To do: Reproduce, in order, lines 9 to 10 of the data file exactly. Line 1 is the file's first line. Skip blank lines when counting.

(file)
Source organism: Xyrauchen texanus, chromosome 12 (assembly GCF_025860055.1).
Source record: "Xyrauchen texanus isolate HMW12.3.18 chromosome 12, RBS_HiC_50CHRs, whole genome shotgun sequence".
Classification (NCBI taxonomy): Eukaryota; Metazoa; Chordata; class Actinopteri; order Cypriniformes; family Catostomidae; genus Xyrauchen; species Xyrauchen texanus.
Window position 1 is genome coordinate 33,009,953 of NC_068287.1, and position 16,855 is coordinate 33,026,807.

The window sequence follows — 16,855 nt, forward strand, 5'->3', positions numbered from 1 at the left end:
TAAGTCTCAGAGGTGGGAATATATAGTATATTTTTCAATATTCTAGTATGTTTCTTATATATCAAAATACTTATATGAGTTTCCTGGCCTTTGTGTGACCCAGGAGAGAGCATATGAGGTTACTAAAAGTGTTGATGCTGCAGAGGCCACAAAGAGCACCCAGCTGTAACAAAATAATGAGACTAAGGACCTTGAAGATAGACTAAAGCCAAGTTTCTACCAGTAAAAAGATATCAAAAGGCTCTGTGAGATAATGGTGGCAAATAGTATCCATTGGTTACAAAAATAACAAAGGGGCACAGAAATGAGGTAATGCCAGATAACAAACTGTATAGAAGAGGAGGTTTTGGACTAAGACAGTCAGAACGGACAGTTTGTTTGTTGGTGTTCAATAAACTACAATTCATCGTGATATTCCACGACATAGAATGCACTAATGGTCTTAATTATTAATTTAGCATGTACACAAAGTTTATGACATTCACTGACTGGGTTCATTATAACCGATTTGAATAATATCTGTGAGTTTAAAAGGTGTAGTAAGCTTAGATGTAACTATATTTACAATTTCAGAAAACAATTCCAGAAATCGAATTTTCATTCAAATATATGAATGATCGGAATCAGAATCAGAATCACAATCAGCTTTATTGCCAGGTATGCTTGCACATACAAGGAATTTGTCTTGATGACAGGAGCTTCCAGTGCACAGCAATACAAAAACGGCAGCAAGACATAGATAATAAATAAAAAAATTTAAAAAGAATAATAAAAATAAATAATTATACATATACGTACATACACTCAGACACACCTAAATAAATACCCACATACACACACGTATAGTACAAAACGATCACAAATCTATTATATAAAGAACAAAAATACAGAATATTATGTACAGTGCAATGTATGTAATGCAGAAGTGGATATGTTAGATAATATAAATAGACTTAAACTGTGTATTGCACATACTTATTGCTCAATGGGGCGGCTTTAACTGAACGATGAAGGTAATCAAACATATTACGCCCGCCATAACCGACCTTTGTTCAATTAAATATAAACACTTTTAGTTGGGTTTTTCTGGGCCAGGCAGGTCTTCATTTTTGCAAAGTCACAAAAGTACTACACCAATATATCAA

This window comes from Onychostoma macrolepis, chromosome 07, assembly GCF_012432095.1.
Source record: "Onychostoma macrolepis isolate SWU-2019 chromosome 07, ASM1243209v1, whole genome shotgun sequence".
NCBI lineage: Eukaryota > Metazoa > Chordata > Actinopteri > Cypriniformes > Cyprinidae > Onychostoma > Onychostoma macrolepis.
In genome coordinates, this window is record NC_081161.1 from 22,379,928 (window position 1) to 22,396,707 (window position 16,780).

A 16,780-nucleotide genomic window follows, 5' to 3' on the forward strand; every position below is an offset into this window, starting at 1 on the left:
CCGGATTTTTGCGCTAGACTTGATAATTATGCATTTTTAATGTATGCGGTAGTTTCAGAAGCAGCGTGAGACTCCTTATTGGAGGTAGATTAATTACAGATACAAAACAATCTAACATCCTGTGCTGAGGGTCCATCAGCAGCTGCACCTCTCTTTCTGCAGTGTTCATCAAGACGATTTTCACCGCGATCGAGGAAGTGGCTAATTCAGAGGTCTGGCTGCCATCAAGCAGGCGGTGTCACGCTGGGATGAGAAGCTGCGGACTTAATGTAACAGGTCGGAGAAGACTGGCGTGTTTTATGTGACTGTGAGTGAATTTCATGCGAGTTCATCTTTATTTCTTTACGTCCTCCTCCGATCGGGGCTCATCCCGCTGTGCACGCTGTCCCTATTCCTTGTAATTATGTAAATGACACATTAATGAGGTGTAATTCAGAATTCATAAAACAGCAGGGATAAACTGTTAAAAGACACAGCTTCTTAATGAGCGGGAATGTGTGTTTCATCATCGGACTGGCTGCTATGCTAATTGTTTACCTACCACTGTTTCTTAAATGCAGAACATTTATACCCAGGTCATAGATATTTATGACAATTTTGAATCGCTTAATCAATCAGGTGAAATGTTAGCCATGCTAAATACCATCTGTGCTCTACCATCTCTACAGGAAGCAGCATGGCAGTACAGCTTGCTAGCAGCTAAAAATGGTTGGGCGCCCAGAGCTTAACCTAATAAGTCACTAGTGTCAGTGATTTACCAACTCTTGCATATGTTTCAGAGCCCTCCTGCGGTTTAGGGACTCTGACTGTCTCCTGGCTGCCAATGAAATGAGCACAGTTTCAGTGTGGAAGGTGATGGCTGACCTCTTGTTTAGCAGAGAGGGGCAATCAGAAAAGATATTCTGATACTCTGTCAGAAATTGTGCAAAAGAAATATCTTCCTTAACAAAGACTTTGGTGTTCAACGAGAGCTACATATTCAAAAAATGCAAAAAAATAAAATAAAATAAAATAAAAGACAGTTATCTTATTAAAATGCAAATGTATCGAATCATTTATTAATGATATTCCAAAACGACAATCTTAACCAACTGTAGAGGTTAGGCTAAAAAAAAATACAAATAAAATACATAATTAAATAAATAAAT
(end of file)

NCBI lineage: Eukaryota > Metazoa > Chordata > Actinopteri > Cypriniformes > Cyprinidae > Onychostoma > Onychostoma macrolepis.
In genome coordinates, this window is record NC_081161.1 from 22,379,928 (window position 1) to 22,396,707 (window position 16,780).